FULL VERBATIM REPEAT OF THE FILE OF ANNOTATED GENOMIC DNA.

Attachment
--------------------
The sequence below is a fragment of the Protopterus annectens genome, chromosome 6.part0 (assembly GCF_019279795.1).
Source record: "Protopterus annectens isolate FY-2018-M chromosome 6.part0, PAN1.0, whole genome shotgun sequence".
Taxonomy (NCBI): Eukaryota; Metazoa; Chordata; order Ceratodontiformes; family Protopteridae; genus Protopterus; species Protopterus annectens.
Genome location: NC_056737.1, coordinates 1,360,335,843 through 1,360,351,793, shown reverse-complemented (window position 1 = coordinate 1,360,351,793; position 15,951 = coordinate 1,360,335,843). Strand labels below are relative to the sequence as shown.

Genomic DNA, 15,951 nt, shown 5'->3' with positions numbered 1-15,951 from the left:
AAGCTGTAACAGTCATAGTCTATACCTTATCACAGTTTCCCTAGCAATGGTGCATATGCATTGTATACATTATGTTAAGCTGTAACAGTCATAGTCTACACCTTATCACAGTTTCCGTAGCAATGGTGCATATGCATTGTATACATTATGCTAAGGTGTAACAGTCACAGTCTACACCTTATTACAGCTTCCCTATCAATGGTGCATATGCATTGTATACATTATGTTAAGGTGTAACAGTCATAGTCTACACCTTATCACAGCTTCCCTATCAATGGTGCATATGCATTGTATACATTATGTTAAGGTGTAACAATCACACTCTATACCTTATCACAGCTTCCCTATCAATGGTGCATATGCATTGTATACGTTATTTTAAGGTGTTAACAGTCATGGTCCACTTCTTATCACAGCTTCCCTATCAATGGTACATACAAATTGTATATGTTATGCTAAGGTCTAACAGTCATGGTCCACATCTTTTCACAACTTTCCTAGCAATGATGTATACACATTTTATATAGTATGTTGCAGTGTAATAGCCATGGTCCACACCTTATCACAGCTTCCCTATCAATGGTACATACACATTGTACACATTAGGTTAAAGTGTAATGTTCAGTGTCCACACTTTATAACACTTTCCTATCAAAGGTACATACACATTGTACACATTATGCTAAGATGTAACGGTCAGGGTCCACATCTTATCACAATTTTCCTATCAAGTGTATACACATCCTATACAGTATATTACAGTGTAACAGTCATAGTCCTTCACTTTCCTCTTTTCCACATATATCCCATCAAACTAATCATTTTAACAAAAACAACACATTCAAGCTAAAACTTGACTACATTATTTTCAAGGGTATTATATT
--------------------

The sequence below is a fragment of the Protopterus annectens genome, chromosome 6.part0 (assembly GCF_019279795.1).
Source record: "Protopterus annectens isolate FY-2018-M chromosome 6.part0, PAN1.0, whole genome shotgun sequence".
Taxonomy (NCBI): Eukaryota; Metazoa; Chordata; order Ceratodontiformes; family Protopteridae; genus Protopterus; species Protopterus annectens.
Genome location: NC_056737.1, coordinates 1,360,335,843 through 1,360,351,793, shown reverse-complemented (window position 1 = coordinate 1,360,351,793; position 15,951 = coordinate 1,360,335,843). Strand labels below are relative to the sequence as shown.

Genomic DNA, 15,951 nt, shown 5'->3' with positions numbered 1-15,951 from the left:
AAGCTGTAACAGTCATAGTCTATACCTTATCACAGTTTCCCTAGCAATGGTGCATATGCATTGTATACATTATGTTAAGCTGTAACAGTCATAGTCTACACCTTATCACAGTTTCCGTAGCAATGGTGCATATGCATTGTATACATTATGCTAAGGTGTAACAGTCACAGTCTACACCTTATTACAGCTTCCCTATCAATGGTGCATATGCATTGTATACATTATGTTAAGGTGTAACAGTCATAGTCTACACCTTATCACAGCTTCCCTATCAATGGTGCATATGCATTGTATACATTATGTTAAGGTGTAACAATCACACTCTATACCTTATCACAGCTTCCCTATCAATGGTGCATATGCATTGTATACGTTATTTTAAGGTGTTAACAGTCATGGTCCACTTCTTATCACAGCTTCCCTATCAATGGTACATACAAATTGTATATGTTATGCTAAGGTCTAACAGTCATGGTCCACATCTTTTCACAACTTTCCTAGCAATGATGTATACACATTTTATATAGTATGTTGCAGTGTAATAGCCATGGTCCACACCTTATCACAGCTTCCCTATCAATGGTACATACACATTGTACACATTAGGTTAAAGTGTAATGTTCAGTGTCCACACTTTATAACACTTTCCTATCAAAGGTACATACACATTGTACACATTATGCTAAGATGTAACGGTCAGGGTCCACATCTTATCACAATTTTCCTATCAAGTGTATACACATCCTATACAGTATATTACAGTGTAACAGTCATAGTCCTTCACTTTCCTCTTTTCCACATATATCCCATCAAACTAATCATTTTAACAAAAACAACACATTCAAGCTAAAACTTGACTACATTATTTTCAAGGGTATTATATT